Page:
The broad news story was that England would be a match for the Springboks. Most of the legion of elders suggested that England could win, if they played to their very best. Most reporters translated this as meaning that the match would be very close. Close? The South Africans had beaten England seriously in the earlier stages of the tournament.

The talisman

Yes, but that was before the team began its revival. Before its talisman Jonny Wilkinson returned to fitness. Before those nail-biting victories against Australia and then France.

The pre-match story began to make sense to me. There was something very important going in England culturally. This was one of those episodes which reveal how culture defines itself, and is itself defined. A vision is articulated.

We are the champions of the world in Rugby Union. We will remain champions for the next four years by beating South Africa.

How will it be achieved? Because we have the talisman. He who will not let us down. Jonny Wilkinson. He whose very presence will strike fear into our enemies. And so on.

Specifically there was a genuinely mimetic story to be heard. [Mimetics: The controversial of cultural transmission through ‘conceptual genes’ or memes.] It is consistent with a memetic approach that the story becomes become more consistent in its re-telling.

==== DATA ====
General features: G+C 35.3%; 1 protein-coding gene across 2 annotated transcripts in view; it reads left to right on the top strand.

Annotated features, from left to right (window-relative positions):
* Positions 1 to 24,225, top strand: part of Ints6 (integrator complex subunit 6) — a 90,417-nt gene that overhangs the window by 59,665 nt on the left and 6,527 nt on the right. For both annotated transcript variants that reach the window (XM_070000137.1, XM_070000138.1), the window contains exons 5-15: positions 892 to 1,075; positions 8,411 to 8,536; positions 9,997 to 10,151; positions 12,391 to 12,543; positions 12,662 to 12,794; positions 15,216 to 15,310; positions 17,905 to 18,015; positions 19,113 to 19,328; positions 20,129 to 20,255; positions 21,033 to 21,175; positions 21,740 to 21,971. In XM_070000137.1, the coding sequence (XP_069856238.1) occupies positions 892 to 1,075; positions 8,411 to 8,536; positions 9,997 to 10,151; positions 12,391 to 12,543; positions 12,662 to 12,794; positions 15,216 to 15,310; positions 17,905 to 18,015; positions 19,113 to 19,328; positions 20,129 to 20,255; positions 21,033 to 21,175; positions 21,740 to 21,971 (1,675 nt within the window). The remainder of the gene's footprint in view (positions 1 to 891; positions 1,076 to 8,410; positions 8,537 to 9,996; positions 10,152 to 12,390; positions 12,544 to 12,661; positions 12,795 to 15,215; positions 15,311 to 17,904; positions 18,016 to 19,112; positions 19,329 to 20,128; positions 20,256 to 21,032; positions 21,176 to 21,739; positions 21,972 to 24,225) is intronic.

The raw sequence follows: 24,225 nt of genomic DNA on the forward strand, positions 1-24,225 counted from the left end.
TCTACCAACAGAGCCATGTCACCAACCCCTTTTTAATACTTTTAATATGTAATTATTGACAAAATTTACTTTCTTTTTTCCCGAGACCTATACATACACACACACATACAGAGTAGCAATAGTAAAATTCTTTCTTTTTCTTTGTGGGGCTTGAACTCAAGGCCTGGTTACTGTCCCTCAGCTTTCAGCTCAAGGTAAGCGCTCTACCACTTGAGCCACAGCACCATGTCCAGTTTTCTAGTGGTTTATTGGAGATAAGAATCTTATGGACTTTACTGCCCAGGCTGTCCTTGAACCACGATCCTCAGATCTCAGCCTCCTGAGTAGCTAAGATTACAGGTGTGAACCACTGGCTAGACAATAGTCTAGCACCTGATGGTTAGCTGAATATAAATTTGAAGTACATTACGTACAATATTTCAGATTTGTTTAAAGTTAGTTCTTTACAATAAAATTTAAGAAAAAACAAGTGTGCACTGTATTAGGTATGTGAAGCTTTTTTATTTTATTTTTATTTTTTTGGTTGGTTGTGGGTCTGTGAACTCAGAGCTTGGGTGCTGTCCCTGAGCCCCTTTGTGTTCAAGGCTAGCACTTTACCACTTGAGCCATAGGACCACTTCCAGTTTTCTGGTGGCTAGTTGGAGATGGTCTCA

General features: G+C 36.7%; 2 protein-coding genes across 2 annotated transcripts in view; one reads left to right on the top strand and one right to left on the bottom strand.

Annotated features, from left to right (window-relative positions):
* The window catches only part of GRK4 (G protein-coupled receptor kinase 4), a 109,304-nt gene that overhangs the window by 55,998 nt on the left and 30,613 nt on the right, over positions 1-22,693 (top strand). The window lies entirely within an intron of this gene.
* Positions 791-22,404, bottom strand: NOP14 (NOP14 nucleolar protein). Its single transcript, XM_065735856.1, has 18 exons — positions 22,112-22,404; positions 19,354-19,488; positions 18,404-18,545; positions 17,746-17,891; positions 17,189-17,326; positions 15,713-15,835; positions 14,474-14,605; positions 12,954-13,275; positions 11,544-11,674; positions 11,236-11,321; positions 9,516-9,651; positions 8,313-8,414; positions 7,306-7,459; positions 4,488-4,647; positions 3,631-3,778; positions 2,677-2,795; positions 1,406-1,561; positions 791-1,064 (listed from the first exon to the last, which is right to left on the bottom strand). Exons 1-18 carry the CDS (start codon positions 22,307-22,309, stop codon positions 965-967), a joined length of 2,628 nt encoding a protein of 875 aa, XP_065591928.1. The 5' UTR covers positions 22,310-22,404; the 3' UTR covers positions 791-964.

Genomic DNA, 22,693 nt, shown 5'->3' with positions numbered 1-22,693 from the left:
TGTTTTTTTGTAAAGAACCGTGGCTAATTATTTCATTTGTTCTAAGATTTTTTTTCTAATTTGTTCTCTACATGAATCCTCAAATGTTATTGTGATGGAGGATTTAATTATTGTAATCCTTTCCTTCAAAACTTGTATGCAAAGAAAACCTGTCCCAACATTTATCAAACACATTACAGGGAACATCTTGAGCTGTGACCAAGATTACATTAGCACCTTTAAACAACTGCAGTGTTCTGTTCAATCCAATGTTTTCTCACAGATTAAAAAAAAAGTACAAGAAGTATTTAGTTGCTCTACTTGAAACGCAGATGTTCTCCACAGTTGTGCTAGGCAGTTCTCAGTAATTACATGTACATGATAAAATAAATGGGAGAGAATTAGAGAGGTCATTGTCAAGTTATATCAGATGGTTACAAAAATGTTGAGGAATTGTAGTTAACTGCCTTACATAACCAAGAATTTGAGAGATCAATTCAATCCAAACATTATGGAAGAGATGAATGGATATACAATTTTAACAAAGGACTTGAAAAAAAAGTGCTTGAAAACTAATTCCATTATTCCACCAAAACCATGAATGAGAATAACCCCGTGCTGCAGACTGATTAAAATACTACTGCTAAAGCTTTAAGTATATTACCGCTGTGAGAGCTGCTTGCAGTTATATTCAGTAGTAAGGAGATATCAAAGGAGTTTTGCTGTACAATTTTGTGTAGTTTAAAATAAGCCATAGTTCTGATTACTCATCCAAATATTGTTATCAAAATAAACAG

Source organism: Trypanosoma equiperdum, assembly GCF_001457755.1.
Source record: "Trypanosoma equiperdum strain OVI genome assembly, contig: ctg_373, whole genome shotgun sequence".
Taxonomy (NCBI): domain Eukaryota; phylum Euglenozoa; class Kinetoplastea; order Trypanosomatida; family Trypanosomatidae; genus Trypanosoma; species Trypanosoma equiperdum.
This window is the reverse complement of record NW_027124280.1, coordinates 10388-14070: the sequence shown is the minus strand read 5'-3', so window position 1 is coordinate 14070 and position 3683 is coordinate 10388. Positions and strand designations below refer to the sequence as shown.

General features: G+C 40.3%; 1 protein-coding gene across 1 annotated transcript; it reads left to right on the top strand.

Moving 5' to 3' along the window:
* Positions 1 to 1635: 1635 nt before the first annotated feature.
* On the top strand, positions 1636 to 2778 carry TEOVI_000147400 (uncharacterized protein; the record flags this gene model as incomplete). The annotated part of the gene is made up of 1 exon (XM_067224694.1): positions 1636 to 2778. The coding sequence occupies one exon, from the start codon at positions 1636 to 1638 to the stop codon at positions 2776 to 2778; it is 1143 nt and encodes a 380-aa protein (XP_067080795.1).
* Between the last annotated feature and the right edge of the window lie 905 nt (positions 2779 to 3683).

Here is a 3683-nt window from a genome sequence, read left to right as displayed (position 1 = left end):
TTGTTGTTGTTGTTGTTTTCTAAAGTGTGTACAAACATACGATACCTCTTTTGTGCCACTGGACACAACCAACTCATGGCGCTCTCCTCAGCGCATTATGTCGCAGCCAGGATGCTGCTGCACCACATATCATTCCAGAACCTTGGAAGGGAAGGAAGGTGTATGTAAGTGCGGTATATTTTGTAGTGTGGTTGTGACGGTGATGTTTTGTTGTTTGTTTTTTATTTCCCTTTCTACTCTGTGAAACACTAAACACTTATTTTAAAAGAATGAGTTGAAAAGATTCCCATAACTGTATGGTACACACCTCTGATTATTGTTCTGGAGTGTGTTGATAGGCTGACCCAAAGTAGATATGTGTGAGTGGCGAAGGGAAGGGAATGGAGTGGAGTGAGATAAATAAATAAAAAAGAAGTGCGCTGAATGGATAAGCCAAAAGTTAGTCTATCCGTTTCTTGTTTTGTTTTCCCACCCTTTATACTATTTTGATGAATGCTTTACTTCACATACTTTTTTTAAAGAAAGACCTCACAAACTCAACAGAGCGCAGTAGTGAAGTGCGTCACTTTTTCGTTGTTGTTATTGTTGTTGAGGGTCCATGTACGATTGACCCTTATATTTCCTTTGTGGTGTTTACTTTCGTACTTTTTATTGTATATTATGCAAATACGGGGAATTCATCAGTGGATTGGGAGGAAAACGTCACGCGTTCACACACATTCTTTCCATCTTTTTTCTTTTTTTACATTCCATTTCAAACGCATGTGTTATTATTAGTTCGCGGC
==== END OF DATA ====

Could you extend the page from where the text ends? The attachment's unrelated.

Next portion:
The replication process was helped by the intense appetite for ‘news’ from any-one. Celebrity Rugby has-beens were in demand. But so was the voice of the true supporter, the camp follower from the front-line. These were the voices from people close to the action. The real heroes were in silent preparation for the mighty battle ahead.

Someone articulated the achievement of the dream in a special way. It became the orthodoxy. It went something like this.

South Africa beat us, but that was when Jonny was injured.

They know Johnny is our match-winner and fear him.

Their fear will weaken their play and their resolve.

If we are only five or six behind with twenty minutes to go, their fear will play into our hands.

Although they will try to prevent it, the result is inevitable. Our mighty forwards will control the ball, battle forward, the ball will come out to Jonny.

Jonny will kick a drop goal.

That will confirm to the opponents that their fate is sealed.

And then we will score again and win.

The story has the power of all primitive atavistic expressions of fear and motivation. It is the verbal equivalent of the Hakas performed earlier in this and every tournament for over a hundred years by the New Zealand all-blacks. I have tried to report it accurately. Note how Wilkinson, undoubtedly the focal image within the story, changes the course of the game. But he doesn’t win it.